There was much wringing of hands at the continuing decline in Australia’s reading, mathematics and science results revealed by the results from the OECD’s Programme for International Student Assessment (PISA) published last December. Unfortunately, there was little in the way of constructive analysis of the factors behind the declines.Continue reading “Australia Has High Quality Teaching but Too Much Out-of-Field Teaching”
There was much wringing of hands at the continuing decline in Australia’s reading, mathematics and science results revealed by the results from the OECD’s Programme for International Student Assessment (PISA) published last December. Unfortunately, there was little in the way of constructive analysis of the factors behind the declines.
Competition and choice policies in education are leading to the de-professionalization of teaching. A policy brief published by the US National Education Policy Centre titled Reversing the Deprofessionalization of Teaching says that it is being driven by fast-track teacher preparation, teacher evaluation based on student test scores and the use of scripted, narrow curricula.
School teaching is a craft. A school teacher is an adult in a room full of children and the task is to look after the children, supervise their social behaviour, and give them skills and knowledge.
When I use the word ‘craft’, I don’t mean making things out of seashells. I mean an activity that involves using skill to achieve a practical end. You learn how to teach by doing it. Parenting skills are probably the most valuable skills to have. There are many teaching methods and every teaching situation is different, so a teacher needs to have many techniques and must constantly be thinking about which ones to use.Continue reading “Reflections on Teaching: The Craft of Teaching”
Save Our Schools has accused the Prime Minister of adopting another failed reform from her ‘hero’ from New York, former Schools Chancellor Joel Klein. Trevor Cobbold, National Convenor of SOS, said that the research evidence shows that bonuses do not improve student results and will be a huge waste of money. Continue reading “Teacher Bonuses are Another Failed Scheme from New York”
A research brief published by the public education group, Save Our Schools, says that Labor and Liberal claims that teacher bonuses will improve student achievement is not supported by research evidence.
SOS National Convenor, Trevor Cobbold, said that the proposed bonuses will be a huge waste of money and encourage more teaching to the test in schools.
At the end of July, President Barack Obama and Secretary of Education, Arne Duncan, announced that grants worth $4.35 billion would be made available to states to further education change. Called the Race to the Top Fund, it is the largest-ever single federal investment in school reform.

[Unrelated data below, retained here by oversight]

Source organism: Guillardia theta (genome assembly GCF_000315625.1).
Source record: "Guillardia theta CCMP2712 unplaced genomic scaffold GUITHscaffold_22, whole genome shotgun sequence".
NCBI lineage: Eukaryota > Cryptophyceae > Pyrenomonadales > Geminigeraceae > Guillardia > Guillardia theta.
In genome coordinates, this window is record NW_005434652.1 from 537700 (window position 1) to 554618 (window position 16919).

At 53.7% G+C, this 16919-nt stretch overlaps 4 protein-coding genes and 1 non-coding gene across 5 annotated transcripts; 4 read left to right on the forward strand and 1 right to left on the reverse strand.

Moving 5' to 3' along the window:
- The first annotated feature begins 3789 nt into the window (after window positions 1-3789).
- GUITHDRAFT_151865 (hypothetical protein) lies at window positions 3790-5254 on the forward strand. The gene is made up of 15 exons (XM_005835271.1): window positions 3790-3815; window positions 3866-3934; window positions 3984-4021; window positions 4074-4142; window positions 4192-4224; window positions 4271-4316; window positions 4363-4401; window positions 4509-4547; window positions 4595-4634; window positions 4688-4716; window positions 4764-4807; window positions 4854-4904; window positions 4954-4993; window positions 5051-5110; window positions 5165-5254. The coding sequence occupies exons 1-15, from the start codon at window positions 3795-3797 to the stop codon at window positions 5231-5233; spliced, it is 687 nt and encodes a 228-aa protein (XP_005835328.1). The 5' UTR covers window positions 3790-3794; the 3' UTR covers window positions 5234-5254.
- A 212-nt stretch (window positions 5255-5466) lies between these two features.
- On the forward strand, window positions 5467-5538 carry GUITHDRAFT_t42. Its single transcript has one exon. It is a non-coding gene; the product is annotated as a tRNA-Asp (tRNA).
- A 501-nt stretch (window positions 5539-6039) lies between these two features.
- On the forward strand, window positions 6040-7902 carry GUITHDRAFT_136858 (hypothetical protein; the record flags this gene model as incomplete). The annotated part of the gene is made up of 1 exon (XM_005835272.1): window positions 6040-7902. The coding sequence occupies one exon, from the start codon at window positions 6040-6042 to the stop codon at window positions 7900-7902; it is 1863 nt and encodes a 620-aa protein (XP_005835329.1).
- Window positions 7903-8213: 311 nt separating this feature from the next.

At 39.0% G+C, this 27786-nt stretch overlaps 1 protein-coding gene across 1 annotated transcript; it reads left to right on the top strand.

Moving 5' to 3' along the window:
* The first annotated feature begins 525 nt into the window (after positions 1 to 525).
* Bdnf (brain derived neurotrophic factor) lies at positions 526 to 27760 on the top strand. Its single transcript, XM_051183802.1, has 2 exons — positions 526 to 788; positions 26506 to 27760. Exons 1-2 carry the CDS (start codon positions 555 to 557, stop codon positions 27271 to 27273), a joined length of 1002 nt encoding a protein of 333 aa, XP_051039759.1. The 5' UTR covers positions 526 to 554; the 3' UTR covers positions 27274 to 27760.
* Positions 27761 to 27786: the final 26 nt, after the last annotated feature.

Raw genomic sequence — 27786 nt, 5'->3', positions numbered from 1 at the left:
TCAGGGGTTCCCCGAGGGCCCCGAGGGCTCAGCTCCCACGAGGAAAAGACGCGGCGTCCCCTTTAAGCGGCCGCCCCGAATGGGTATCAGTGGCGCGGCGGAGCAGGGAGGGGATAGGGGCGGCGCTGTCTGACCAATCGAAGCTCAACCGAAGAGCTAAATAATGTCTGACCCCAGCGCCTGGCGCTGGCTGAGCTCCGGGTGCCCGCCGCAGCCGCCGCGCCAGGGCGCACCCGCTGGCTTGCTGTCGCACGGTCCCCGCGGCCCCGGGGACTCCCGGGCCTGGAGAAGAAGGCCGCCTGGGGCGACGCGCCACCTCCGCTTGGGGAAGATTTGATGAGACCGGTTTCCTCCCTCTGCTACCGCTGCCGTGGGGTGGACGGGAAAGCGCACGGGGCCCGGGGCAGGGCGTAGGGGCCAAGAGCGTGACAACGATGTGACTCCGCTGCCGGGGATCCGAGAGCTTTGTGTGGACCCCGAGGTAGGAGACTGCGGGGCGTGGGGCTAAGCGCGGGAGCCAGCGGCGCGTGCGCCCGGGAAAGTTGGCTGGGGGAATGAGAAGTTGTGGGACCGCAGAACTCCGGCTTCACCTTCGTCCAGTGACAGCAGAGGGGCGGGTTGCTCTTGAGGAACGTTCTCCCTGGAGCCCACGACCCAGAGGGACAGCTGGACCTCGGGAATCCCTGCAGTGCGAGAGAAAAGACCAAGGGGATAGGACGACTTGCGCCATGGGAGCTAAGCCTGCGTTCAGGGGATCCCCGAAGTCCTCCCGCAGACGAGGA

As a condition of funding, the states are required to address four core reforms to increase student achievement and narrow achievement gaps. They are: common, internationally benchmarked standards and assessments; effective teachers and principals; data to inform decisions; and turnarounds of the lowest-performing schools.
The most controversial aspect is using student test results to evaluate the effectiveness of teachers and principals and to determine compensation and promotions, tenure and removal. Duncan stated that linking teacher and student test data is “absolutely fundamental—it’s a building block”.
The proposal has generated widespread criticism from a wide range of academics and former education officials. They provide a very compelling case that the proposal is unsupported by research and will likely have significant unintended consequences for student learning. Continue reading “Obama’s Plan To Link Teacher Evaluation to Student Achievement Draws Strong Criticism from all Sides”
It seems that performance pay based on gains in student achievement may not be so good at identifying good teachers as its advocates claim.
It has been delivered a body blow by a major new study published in the United States. The study shows that “value-added” methods for determining the effectiveness of classroom teachers are built on very shaky assumptions and may be highly unreliable and misleading. Continue reading “Performance Pay Schemes Are Unreliable and Misleading”
The subject today is merit pay. This is an important topic because it has become clear that President Obama has decided to hang his hat on this idea.
It has not yet been explained just what he means by merit pay. Does he mean that teachers should be paid more for teaching in what is euphemistically called “hard-to-staff” schools? Or paid more for teaching in areas where there are shortages, like certain kinds of special education or subjects such as math and science? Or paid more for mentoring other teachers? Or paid more for teaching longer days?
I would call such compensation “performance pay,” rather than “merit pay,” because teachers are paid more for doing more.